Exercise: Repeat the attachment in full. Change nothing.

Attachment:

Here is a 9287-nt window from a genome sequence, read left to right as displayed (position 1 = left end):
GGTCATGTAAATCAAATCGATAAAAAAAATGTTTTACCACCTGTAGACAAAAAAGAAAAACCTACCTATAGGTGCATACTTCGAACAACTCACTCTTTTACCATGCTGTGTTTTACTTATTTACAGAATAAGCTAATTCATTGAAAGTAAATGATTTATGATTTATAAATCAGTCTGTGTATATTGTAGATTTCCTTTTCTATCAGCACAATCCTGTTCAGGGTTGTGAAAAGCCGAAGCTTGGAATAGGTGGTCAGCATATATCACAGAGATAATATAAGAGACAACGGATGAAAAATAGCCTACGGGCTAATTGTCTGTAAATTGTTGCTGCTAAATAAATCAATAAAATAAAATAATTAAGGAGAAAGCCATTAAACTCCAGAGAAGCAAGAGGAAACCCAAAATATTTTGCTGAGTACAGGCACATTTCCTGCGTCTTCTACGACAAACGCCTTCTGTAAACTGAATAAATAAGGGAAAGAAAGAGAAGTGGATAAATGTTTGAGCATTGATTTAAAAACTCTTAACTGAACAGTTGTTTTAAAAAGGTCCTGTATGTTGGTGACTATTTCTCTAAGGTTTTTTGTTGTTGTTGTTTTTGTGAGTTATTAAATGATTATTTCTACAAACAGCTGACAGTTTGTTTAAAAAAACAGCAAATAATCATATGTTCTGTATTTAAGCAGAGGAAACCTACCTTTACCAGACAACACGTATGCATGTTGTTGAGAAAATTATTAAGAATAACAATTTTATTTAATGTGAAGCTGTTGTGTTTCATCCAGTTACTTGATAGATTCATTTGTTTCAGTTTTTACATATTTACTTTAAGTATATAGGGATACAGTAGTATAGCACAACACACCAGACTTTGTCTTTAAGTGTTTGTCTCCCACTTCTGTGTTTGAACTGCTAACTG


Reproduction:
Here is a 9287-nt window from a genome sequence, read left to right as displayed (position 1 = left end):
GGTCATGTAAATCAAATCGATAAAAAAAATGTTTTACCACCTGTAGACAAAAAAGAAAAACCTACCTATAGGTGCATACTTCGAACAACTCACTCTTTTACCATGCTGTGTTTTACTTATTTACAGAATAAGCTAATTCATTGAAAGTAAATGATTTATGATTTATAAATCAGTCTGTGTATATTGTAGATTTCCTTTTCTATCAGCACAATCCTGTTCAGGGTTGTGAAAAGCCGAAGCTTGGAATAGGTGGTCAGCATATATCACAGAGATAATATAAGAGACAACGGATGAAAAATAGCCTACGGGCTAATTGTCTGTAAATTGTTGCTGCTAAATAAATCAATAAAATAAAATAATTAAGGAGAAAGCCATTAAACTCCAGAGAAGCAAGAGGAAACCCAAAATATTTTGCTGAGTACAGGCACATTTCCTGCGTCTTCTACGACAAACGCCTTCTGTAAACTGAATAAATAAGGGAAAGAAAGAGAAGTGGATAAATGTTTGAGCATTGATTTAAAAACTCTTAACTGAACAGTTGTTTTAAAAAGGTCCTGTATGTTGGTGACTATTTCTCTAAGGTTTTTTGTTGTTGTTGTTTTTGTGAGTTATTAAATGATTATTTCTACAAACAGCTGACAGTTTGTTTAAAAAAACAGCAAATAATCATATGTTCTGTATTTAAGCAGAGGAAACCTACCTTTACCAGACAACACGTATGCATGTTGTTGAGAAAATTATTAAGAATAACAATTTTATTTAATGTGAAGCTGTTGTGTTTCATCCAGTTACTTGATAGATTCATTTGTTTCAGTTTTTACATATTTACTTTAAGTATATAGGGATACAGTAGTATAGCACAACACACCAGACTTTGTCTTTAAGTGTTTGTCTCCCACTTCTGTGTTTGAACTGCTAACTG